Excursion NAG1 - 7 Hours - £150pp
Hashima Island, commonly called Gunkanjima (meaning Battleship Island), is an abandoned island lying about 15 kilometres (9 miles) from the city of Nagasaki.
It is one of 505 uninhabited islands in Nagasaki Prefecture. The island's most notable features are its abandoned concrete buildings, undisturbed except by nature, and the surrounding sea wall. While the island is a symbol of the rapid industrialisation of Japan, it is also a reminder of its history as a site of forced labour prior to and during the Second World War.
The 6.3-hectare (16-acre) island was known for its undersea coal mines, established in 1887. The island reached a peak population of 5,259 in 1959. In 1974, with the coal reserves nearing depletion, the mine was closed and all the residents departed soon after, leaving the island effectively abandoned for the following three decades. Interest in the island re-emerged in the 2000s on account of its undisturbed historic ruins, and it gradually became a tourist attraction of a sort. Certain collapsed exterior walls have since been restored, and travel to Hashima was re-opened to tourists on April 22, 2009. Increasing interest in the island resulted in an initiative for its protection as a site of industrial heritage.
The island was formally approved as a UNESCO World Heritage Site in July 2015, as part of Japan's Sites of Japan's Meiji Industrial Revolution: Iron and steel, shipbuilding and coal mining.
Glover Garden is an open air museum in Nagasaki that exhibits mansions of several of the city's former foreign residents and related buildings. It is located on the hill where Western merchants settled down after the end of Japan's era of seclusion in the second half of the 19th century.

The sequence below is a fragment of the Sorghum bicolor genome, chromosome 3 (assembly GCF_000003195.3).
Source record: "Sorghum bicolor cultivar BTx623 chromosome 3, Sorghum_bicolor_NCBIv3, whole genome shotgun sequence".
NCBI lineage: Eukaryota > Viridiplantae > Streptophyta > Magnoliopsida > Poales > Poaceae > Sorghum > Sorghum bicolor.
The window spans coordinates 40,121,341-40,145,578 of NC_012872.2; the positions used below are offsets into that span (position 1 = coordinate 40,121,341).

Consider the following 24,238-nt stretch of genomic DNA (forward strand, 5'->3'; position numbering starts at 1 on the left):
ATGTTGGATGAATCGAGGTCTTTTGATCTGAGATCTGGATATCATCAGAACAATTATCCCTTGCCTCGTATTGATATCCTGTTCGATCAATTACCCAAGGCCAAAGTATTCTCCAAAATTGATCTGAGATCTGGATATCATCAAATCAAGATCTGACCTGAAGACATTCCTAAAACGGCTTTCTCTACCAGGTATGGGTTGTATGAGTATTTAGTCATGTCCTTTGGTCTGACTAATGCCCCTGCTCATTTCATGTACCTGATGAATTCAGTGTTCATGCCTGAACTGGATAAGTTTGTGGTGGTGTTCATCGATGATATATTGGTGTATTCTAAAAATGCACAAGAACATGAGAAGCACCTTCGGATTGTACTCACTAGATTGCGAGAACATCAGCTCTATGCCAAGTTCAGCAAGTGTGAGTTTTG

The main attraction of the garden is the Former Glover House, the oldest Western-style wooden building in Japan. Thomas Glover (1838-1911) was a Scottish merchant who moved to Nagasaki after the opening of its port to foreign trade in 1859. He later assisted some of the revolutionaries who would eventually overthrow the Tokugawa Shogunate in the Meiji Restoration. Active in various industries, including shipbuilding and mining, Glover features prominently in the early history of Japan's industrialization.
Lunch will be served in a traditional Japanese restaurant.
Nagasaki Peace Park is a park located in Nagasaki, Japan, commemorating the atomic bombing of the city on August 9, 1945 during World War II. It is next to the Atomic Bomb Museum and near the Peace Memorial Hall.
- Panoramic city sightseeing by private charter coach
- Experienced and knowledgeable Japanese/English speaking guide
- Return boat trip to Gunkanjima island
- Guided walk of Gunkanjima Island
- Entrance to Glover Garden and lunch stop
- Guided walk of Nagasaki Peace Park
*- Please note that in the event of inclement weather Gunkanjima island may not be visited and the itinerary may change both in order and places visited and tour duration